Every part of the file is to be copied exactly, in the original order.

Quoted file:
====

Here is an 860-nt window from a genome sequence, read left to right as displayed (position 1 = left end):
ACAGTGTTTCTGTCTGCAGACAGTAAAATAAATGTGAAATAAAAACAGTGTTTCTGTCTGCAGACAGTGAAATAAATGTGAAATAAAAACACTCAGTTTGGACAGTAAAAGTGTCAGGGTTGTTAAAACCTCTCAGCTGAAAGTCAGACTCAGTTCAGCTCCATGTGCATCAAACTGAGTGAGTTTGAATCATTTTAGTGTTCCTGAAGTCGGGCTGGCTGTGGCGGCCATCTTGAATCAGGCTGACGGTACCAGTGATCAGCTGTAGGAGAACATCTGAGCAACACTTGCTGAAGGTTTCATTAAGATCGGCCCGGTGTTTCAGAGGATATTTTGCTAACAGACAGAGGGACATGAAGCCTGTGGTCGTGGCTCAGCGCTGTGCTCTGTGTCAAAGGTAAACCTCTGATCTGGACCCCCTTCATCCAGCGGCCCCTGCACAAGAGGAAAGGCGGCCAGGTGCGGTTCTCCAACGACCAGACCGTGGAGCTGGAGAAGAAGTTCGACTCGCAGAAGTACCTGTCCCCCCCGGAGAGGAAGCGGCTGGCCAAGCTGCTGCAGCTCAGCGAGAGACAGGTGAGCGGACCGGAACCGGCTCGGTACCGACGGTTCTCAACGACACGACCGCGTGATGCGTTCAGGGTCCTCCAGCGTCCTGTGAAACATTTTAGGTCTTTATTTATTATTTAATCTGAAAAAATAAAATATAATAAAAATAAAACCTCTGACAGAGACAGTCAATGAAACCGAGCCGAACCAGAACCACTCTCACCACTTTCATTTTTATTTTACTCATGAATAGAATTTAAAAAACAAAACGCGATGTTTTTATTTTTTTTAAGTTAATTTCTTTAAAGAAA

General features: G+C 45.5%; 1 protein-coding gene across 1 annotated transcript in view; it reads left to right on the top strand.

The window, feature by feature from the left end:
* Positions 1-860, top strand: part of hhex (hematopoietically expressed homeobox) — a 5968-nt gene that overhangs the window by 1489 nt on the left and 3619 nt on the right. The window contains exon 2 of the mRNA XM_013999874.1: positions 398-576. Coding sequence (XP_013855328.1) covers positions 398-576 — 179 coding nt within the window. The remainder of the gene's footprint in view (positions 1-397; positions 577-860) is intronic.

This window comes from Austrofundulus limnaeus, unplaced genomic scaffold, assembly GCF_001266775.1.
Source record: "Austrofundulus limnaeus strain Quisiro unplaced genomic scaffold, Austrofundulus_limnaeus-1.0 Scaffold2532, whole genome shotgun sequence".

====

Here is an 860-nt window from a genome sequence, read left to right as displayed (position 1 = left end):
ACAGTGTTTCTGTCTGCAGACAGTAAAATAAATGTGAAATAAAAACAGTGTTTCTGTCTGCAGACAGTGAAATAAATGTGAAATAAAAACACTCAGTTTGGACAGTAAAAGTGTCAGGGTTGTTAAAACCTCTCAGCTGAAAGTCAGACTCAGTTCAGCTCCATGTGCATCAAACTGAGTGAGTTTGAATCATTTTAGTGTTCCTGAAGTCGGGCTGGCTGTGGCGGCCATCTTGAATCAGGCTGACGGTACCAGTGATCAGCTGTAGGAGAACATCTGAGCAACACTTGCTGAAGGTTTCATTAAGATCGGCCCGGTGTTTCAGAGGATATTTTGCTAACAGACAGAGGGACATGAAGCCTGTGGTCGTGGCTCAGCGCTGTGCTCTGTGTCAAAGGTAAACCTCTGATCTGGACCCCCTTCATCCAGCGGCCCCTGCACAAGAGGAAAGGCGGCCAGGTGCGGTTCTCCAACGACCAGACCGTGGAGCTGGAGAAGAAGTTCGACTCGCAGAAGTACCTGTCCCCCCCGGAGAGGAAGCGGCTGGCCAAGCTGCTGCAGCTCAGCGAGAGACAGGTGAGCGGACCGGAACCGGCTCGGTACCGACGGTTCTCAACGACACGACCGCGTGATGCGTTCAGGGTCCTCCAGCGTCCTGTGAAACATTTTAGGTCTTTATTTATTATTTAATCTGAAAAAATAAAATATAATAAAAATAAAACCTCTGACAGAGACAGTCAATGAAACCGAGCCGAACCAGAACCACTCTCACCACTTTCATTTTTATTTTACTCATGAATAGAATTTAAAAAACAAAACGCGATGTTTTTATTTTTTTTAAGTTAATTTCTTTAAAGAAA

General features: G+C 45.5%; 1 protein-coding gene across 1 annotated transcript in view; it reads left to right on the top strand.

The window, feature by feature from the left end:
* Positions 1-860, top strand: part of hhex (hematopoietically expressed homeobox) — a 5968-nt gene that overhangs the window by 1489 nt on the left and 3619 nt on the right. The window contains exon 2 of the mRNA XM_013999874.1: positions 398-576. Coding sequence (XP_013855328.1) covers positions 398-576 — 179 coding nt within the window. The remainder of the gene's footprint in view (positions 1-397; positions 577-860) is intronic.

This window comes from Austrofundulus limnaeus, unplaced genomic scaffold, assembly GCF_001266775.1.
Source record: "Austrofundulus limnaeus strain Quisiro unplaced genomic scaffold, Austrofundulus_limnaeus-1.0 Scaffold2532, whole genome shotgun sequence".